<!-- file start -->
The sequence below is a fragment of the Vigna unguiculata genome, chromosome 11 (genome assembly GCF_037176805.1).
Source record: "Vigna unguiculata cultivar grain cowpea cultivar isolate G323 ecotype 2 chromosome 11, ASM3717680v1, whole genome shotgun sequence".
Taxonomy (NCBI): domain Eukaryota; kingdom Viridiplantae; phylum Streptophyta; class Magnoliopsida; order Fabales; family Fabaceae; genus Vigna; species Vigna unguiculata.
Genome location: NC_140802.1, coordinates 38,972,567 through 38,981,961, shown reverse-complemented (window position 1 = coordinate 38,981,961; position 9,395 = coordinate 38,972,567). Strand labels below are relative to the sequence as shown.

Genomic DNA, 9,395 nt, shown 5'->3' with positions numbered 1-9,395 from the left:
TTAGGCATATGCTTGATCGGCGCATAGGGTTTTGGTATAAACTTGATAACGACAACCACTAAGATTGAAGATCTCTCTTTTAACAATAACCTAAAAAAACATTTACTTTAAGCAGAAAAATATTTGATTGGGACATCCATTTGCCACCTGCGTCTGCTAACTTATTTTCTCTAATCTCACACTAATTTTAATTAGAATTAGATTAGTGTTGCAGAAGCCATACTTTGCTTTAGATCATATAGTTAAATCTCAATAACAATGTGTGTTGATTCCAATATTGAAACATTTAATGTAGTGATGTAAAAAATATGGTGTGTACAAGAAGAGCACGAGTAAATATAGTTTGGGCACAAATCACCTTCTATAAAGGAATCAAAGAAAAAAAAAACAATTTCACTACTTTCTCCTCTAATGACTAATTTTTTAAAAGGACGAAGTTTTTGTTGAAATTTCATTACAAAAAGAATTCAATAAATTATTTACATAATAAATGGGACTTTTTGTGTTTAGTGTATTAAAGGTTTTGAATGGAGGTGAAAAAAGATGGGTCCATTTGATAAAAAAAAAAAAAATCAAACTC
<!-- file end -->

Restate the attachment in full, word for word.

The sequence below is a fragment of the Vigna unguiculata genome, chromosome 11 (genome assembly GCF_037176805.1).
Source record: "Vigna unguiculata cultivar grain cowpea cultivar isolate G323 ecotype 2 chromosome 11, ASM3717680v1, whole genome shotgun sequence".
Taxonomy (NCBI): domain Eukaryota; kingdom Viridiplantae; phylum Streptophyta; class Magnoliopsida; order Fabales; family Fabaceae; genus Vigna; species Vigna unguiculata.
Genome location: NC_140802.1, coordinates 38,972,567 through 38,981,961, shown reverse-complemented (window position 1 = coordinate 38,981,961; position 9,395 = coordinate 38,972,567). Strand labels below are relative to the sequence as shown.

Genomic DNA, 9,395 nt, shown 5'->3' with positions numbered 1-9,395 from the left:
TTAGGCATATGCTTGATCGGCGCATAGGGTTTTGGTATAAACTTGATAACGACAACCACTAAGATTGAAGATCTCTCTTTTAACAATAACCTAAAAAAACATTTACTTTAAGCAGAAAAATATTTGATTGGGACATCCATTTGCCACCTGCGTCTGCTAACTTATTTTCTCTAATCTCACACTAATTTTAATTAGAATTAGATTAGTGTTGCAGAAGCCATACTTTGCTTTAGATCATATAGTTAAATCTCAATAACAATGTGTGTTGATTCCAATATTGAAACATTTAATGTAGTGATGTAAAAAATATGGTGTGTACAAGAAGAGCACGAGTAAATATAGTTTGGGCACAAATCACCTTCTATAAAGGAATCAAAGAAAAAAAAAACAATTTCACTACTTTCTCCTCTAATGACTAATTTTTTAAAAGGACGAAGTTTTTGTTGAAATTTCATTACAAAAAGAATTCAATAAATTATTTACATAATAAATGGGACTTTTTGTGTTTAGTGTATTAAAGGTTTTGAATGGAGGTGAAAAAAGATGGGTCCATTTGATAAAAAAAAAAAAAATCAAACTC